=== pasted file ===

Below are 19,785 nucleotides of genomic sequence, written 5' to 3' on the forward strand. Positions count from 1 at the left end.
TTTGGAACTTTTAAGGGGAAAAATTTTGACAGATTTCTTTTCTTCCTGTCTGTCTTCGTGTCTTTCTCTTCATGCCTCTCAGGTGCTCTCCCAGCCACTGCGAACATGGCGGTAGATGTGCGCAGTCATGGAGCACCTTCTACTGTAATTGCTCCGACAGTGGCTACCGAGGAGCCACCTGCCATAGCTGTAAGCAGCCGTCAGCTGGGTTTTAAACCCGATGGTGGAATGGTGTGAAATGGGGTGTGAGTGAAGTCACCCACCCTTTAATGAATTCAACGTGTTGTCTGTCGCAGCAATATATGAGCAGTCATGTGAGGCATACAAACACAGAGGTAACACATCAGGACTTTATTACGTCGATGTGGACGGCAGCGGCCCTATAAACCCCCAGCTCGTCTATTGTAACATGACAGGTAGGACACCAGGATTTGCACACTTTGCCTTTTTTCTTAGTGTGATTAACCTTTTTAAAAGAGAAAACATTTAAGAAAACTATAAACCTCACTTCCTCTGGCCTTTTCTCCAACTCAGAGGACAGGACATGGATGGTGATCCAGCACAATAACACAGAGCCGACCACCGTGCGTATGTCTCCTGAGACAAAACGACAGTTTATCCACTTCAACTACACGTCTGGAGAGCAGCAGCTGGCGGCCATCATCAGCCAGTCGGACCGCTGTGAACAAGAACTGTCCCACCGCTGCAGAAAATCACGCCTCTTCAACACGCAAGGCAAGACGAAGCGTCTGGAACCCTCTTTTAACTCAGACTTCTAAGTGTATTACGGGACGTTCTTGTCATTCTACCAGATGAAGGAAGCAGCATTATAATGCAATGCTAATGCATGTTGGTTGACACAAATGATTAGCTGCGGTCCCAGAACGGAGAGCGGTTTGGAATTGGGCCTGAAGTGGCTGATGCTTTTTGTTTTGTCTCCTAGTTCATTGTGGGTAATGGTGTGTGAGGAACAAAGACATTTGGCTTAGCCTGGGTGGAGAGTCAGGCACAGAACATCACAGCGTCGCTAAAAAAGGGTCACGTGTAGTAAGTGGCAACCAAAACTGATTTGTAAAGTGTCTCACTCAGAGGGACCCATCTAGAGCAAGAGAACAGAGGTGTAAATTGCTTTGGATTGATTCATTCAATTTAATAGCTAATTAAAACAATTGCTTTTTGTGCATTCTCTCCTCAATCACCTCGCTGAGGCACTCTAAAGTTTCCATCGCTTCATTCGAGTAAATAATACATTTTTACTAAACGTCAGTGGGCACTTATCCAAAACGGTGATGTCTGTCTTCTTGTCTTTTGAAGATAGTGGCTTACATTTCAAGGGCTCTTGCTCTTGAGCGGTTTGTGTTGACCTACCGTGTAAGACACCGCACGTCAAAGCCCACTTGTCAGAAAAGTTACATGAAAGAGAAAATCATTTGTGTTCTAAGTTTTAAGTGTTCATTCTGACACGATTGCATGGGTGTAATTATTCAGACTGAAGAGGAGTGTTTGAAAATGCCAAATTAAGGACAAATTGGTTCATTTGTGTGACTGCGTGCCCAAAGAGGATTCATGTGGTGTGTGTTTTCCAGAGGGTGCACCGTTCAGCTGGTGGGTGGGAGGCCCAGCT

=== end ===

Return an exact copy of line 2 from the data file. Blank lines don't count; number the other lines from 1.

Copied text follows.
TTTGGAACTTTTAAGGGGAAAAATTTTGACAGATTTCTTTTCTTCCTGTCTGTCTTCGTGTCTTTCTCTTCATGCCTCTCAGGTGCTCTCCCAGCCACTGCGAACATGGCGGTAGATGTGCGCAGTCATGGAGCACCTTCTACTGTAATTGCTCCGACAGTGGCTACCGAGGAGCCACCTGCCATAGCTGTAAGCAGCCGTCAGCTGGGTTTTAAACCCGATGGTGGAATGGTGTGAAATGGGGTGTGAGTGAAGTCACCCACCCTTTAATGAATTCAACGTGTTGTCTGTCGCAGCAATATATGAGCAGTCATGTGAGGCATACAAACACAGAGGTAACACATCAGGACTTTATTACGTCGATGTGGACGGCAGCGGCCCTATAAACCCCCAGCTCGTCTATTGTAACATGACAGGTAGGACACCAGGATTTGCACACTTTGCCTTTTTTCTTAGTGTGATTAACCTTTTTAAAAGAGAAAACATTTAAGAAAACTATAAACCTCACTTCCTCTGGCCTTTTCTCCAACTCAGAGGACAGGACATGGATGGTGATCCAGCACAATAACACAGAGCCGACCACCGTGCGTATGTCTCCTGAGACAAAACGACAGTTTATCCACTTCAACTACACGTCTGGAGAGCAGCAGCTGGCGGCCATCATCAGCCAGTCGGACCGCTGTGAACAAGAACTGTCCCACCGCTGCAGAAAATCACGCCTCTTCAACACGCAAGGCAAGACGAAGCGTCTGGAACCCTCTTTTAACTCAGACTTCTAAGTGTATTACGGGACGTTCTTGTCATTCTACCAGATGAAGGAAGCAGCATTATAATGCAATGCTAATGCATGTTGGTTGACACAAATGATTAGCTGCGGTCCCAGAACGGAGAGCGGTTTGGAATTGGGCCTGAAGTGGCTGATGCTTTTTGTTTTGTCTCCTAGTTCATTGTGGGTAATGGTGTGTGAGGAACAAAGACATTTGGCTTAGCCTGGGTGGAGAGTCAGGCACAGAACATCACAGCGTCGCTAAAAAAGGGTCACGTGTAGTAAGTGGCAACCAAAACTGATTTGTAAAGTGTCTCACTCAGAGGGACCCATCTAGAGCAAGAGAACAGAGGTGTAAATTGCTTTGGATTGATTCATTCAATTTAATAGCTAATTAAAACAATTGCTTTTTGTGCATTCTCTCCTCAATCACCTCGCTGAGGCACTCTAAAGTTTCCATCGCTTCATTCGAGTAAATAATACATTTTTACTAAACGTCAGTGGGCACTTATCCAAAACGGTGATGTCTGTCTTCTTGTCTTTTGAAGATAGTGGCTTACATTTCAAGGGCTCTTGCTCTTGAGCGGTTTGTGTTGACCTACCGTGTAAGACACCGCACGTCAAAGCCCACTTGTCAGAAAAGTTACATGAAAGAGAAAATCATTTGTGTTCTAAGTTTTAAGTGTTCATTCTGACACGATTGCATGGGTGTAATTATTCAGACTGAAGAGGAGTGTTTGAAAATGCCAAATTAAGGACAAATTGGTTCATTTGTGTGACTGCGTGCCCAAAGAGGATTCATGTGGTGTGTGTTTTCCAGAGGGTGCACCGTTCAGCTGGTGGGTGGGAGGCCCAGCT